“We know the 2020-21 school year was incredibly challenging for students, families and educators,” Truitt said. “We need to remember these results are only a snapshot of a year marked by extreme anomalies and extenuating circumstances. To treat these scores as though they are valid indicators of future success or performance would not only be an improper use of these data, but also would be a disservice to our students, teachers, and administrators.”

Eric Davis, chairman of the State Board of Education, said the board and DPI are using the results to help support schools and educators going forward in the 2021-22 year.

“The scores will allow the board, department, districts and schools to determine learning in the prior year to plan appropriately for student learning this school year,” Davis said.


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Patriotic events upcoming in Chowan

Two events of patriotic significance are coming up in Chowan County.

On Saturday at 2 p.m. there will be a program at Center Hill Volunteer Fire Department in memory of the first-responders who lost their lives in the terrorist attacks on Sept. 11, 2001.

In addition, Constitution Week is Sept. 17-23, and the Edenton Tea Party Chapter, Daughters of the American Revolution, is planning a local observance.

Leon Evans of Rocky Hock has lined up the remembrance program in Center Hill, which will be held at the Center Hill Volunteer Fire Department.

Evans was a member of the Center Hill Volunteer Fire Department for 40 years and its fire chief for 10. His father was a charter member of the department, served as chief, and was a member for 45 years. His son served in the department for 21 years.

Debbie and Billy Hilliard of Clayton will be the speakers for the Center Hill observance.

Debbie Hilliard, a Chowan County native, and her husband Billy now work as instructors with the U.S. Department of Homeland Security through Louisiana State University.

Billy Hilliard was a police officer for the University of North Carolina at Chapel Hill and Debbie Hilliard was a battalion fire chief with the town of Cary. Both are now retired. They teach online courses for students across the United States and in a number of foreign countries.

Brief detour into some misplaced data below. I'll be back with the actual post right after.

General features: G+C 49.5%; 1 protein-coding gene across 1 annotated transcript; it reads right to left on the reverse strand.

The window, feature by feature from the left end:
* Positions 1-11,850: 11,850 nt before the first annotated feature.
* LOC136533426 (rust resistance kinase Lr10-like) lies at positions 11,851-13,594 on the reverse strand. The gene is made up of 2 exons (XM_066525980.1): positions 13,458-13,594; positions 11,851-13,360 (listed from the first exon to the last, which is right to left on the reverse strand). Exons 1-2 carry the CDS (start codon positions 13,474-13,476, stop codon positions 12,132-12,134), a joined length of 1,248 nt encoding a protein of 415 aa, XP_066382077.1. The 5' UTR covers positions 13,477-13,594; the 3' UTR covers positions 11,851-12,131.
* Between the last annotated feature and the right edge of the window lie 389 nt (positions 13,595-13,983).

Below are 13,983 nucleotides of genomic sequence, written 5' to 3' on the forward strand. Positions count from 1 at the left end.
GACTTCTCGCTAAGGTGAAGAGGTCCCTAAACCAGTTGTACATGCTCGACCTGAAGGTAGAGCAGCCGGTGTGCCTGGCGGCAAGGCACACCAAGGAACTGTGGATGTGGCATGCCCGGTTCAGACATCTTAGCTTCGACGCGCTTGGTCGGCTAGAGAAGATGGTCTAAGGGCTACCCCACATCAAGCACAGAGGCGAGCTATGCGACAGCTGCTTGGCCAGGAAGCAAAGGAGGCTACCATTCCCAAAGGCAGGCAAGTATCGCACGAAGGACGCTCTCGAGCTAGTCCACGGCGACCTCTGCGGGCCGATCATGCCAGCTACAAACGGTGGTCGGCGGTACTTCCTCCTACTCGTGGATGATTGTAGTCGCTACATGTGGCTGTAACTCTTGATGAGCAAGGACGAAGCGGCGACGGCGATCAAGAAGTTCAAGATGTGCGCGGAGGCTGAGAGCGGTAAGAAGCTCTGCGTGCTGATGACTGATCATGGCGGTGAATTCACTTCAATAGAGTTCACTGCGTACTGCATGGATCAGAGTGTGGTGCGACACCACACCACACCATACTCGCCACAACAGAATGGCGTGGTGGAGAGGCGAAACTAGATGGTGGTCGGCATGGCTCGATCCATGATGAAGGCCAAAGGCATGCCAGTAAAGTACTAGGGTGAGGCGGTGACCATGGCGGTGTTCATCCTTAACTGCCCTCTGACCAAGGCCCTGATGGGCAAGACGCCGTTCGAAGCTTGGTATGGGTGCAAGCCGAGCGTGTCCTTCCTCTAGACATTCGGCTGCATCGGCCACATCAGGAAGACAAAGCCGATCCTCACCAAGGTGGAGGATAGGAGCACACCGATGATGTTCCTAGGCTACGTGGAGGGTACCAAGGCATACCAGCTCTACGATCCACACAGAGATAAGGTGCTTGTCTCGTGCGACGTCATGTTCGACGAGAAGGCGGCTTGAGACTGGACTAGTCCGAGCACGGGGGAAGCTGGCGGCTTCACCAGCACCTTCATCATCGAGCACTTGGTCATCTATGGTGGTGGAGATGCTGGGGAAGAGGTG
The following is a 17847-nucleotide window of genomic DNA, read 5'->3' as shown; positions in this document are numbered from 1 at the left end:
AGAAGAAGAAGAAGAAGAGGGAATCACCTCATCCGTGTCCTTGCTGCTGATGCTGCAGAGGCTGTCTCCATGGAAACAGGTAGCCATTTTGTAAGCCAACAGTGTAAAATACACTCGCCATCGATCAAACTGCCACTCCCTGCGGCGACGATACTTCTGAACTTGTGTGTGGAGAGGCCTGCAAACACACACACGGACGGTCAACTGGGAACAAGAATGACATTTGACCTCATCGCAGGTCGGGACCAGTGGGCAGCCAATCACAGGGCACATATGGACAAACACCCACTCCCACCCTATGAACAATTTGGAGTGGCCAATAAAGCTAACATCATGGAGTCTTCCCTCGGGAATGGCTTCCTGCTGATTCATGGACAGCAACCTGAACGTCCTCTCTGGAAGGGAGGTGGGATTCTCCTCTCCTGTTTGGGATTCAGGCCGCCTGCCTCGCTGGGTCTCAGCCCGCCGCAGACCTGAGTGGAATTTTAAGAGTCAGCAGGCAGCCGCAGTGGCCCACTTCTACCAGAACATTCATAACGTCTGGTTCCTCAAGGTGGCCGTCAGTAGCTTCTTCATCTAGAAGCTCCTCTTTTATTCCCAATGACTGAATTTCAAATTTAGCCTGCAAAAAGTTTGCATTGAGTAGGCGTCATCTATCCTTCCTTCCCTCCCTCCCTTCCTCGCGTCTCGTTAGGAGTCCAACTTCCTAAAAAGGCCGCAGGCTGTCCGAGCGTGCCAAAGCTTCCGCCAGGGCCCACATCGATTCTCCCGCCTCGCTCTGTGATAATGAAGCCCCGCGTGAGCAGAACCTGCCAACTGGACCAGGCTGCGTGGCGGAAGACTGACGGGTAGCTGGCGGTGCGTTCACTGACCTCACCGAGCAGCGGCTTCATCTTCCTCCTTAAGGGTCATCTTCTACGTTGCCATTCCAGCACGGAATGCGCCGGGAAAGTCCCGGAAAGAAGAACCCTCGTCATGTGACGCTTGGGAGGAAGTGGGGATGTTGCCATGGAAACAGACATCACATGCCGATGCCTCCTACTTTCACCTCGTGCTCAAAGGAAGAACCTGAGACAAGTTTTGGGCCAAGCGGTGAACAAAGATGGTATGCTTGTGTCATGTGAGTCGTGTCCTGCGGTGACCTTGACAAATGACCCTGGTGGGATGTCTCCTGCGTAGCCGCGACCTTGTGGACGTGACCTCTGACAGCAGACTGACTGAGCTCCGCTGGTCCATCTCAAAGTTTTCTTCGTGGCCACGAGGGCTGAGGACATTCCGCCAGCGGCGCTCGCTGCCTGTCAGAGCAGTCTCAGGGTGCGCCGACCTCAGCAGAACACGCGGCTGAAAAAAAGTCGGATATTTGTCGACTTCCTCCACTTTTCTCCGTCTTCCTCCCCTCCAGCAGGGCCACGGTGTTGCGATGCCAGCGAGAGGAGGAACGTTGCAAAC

Patriotic music for the program will be performed by Margo Owens, a retired teacher in the Perquimans County Schools.

Rachel Spencer, Evans’ granddaughter, will preside at the ceremony.

The National Society Daughters of the American Revolution urges all Americans to reflect on the United States Constitution during this month’s annual observance of Constitution Week.

“There are two documents of paramount importance to American history: the Declaration of Independence, which forged our national identity, and the United States Constitution, which set forth the framework for the federal government that functions to this day,” DAR President General Denise Doring VanBuren said in a press release from the organization. “While Independence Day is a well-recognized and beloved national holiday, fewer people know about Constitution Week, an annual commemoration of the living document that upholds and protects the freedoms central to our American way of life.”

Of special interest to local residents is the connection Edenton has to the Constitution through Hugh Williamson, a signer of the document.

Williamson was born in Pennsylvania but spent much of his adulthood in Edenton.

“As a delegate to the Constitutional Convention, Williamson was an active debater and served on five committees,” noted Sandra Lancaster Sperry, a spokeswoman for the DAR’s Edenton Tea Party Chapter.

The DAR initiated the observance of Constitution Week in 1955.


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Edenton-Chowan OKs mandatory masking for schools